In addition, mathematical modeling approaches are able to combine both synthetic and real vaccine data to engage specific issues. It is also important to integrate various vaccine-associated data types for more advanced vaccine research and development. To support better vaccine data integration and analysis, manually curated vaccine data have been stored in various vaccine databases (e.g., VIOLIN: http://www.violinet.org/) or represented using a community-based vaccine ontology (VO).
This special issue aspires to become an international forum for researchers to provide testimony regarding new and exciting developments in the field. The first special issue on vaccine informatics includes 20 articles that cover a variety of vaccine research areas. This special issue contains 7 research papers, 5 methodology papers, and 7 review papers. The topics in this issue include vaccine informatics reviews, immunoinformatics analysis of immune epitopes, vaccine design based on immunoinformatics and reverse vaccinology, transcriptomics and proteomics analyses, postlicensure vaccine informatics, vaccine literature mining, and immune database management with potential for vaccine research and development. In addition to the many uses of informatics highlighted by the included articles, we should note that systems biology approaches to vaccines are rapidly emerging. These approaches rely entirely on informatics to analyze large datasets deriving from complex and multidimensional systems.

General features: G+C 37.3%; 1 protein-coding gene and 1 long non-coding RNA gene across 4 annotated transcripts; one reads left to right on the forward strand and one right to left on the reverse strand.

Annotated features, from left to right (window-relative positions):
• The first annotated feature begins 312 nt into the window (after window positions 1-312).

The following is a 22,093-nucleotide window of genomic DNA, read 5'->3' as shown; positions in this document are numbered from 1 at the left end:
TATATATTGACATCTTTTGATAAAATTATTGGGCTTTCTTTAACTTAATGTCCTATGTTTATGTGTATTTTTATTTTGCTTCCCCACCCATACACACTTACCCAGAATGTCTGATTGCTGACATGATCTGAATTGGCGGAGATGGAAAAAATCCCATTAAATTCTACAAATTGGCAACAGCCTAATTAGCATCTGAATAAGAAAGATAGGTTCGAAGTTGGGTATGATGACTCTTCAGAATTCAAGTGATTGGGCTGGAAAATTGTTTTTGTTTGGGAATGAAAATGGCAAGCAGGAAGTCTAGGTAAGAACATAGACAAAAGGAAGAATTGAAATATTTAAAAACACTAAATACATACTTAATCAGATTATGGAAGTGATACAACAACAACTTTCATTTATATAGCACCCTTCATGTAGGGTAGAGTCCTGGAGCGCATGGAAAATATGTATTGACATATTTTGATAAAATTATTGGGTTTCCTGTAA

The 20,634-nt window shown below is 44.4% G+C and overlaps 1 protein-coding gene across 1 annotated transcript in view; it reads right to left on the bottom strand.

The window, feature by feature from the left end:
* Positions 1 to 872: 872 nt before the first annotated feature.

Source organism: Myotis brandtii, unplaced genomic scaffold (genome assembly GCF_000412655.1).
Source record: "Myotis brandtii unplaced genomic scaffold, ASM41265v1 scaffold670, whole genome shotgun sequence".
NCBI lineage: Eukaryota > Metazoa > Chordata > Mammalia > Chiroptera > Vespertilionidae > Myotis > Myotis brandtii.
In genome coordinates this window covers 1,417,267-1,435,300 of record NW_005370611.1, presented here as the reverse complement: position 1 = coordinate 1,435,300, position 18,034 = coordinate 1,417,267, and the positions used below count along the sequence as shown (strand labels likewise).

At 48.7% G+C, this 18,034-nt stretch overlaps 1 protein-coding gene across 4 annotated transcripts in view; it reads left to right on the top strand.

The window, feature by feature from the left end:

The field of vaccine informatics has attracted some of the most innovative scientists from the vaccinology, microbiology, immunology, epidemiology, and bioinformatics branches.
As Editors, we are truly privileged to have had many of these individuals contribute to this special issue. It is our hope that the following literature inspires the scientific community to devote their time and efforts into this exciting area. It is through the hard work and dedication of scientists that we are able to develop and utilize cutting edge vaccine informatics methods to advance vaccine R&D and improve immunization programs. We would like to express our sincere gratitude to the contributing authors as well as to the Journal of Biomedicine and Biotechnology.
Anne S. De Groot
Robert T. Chen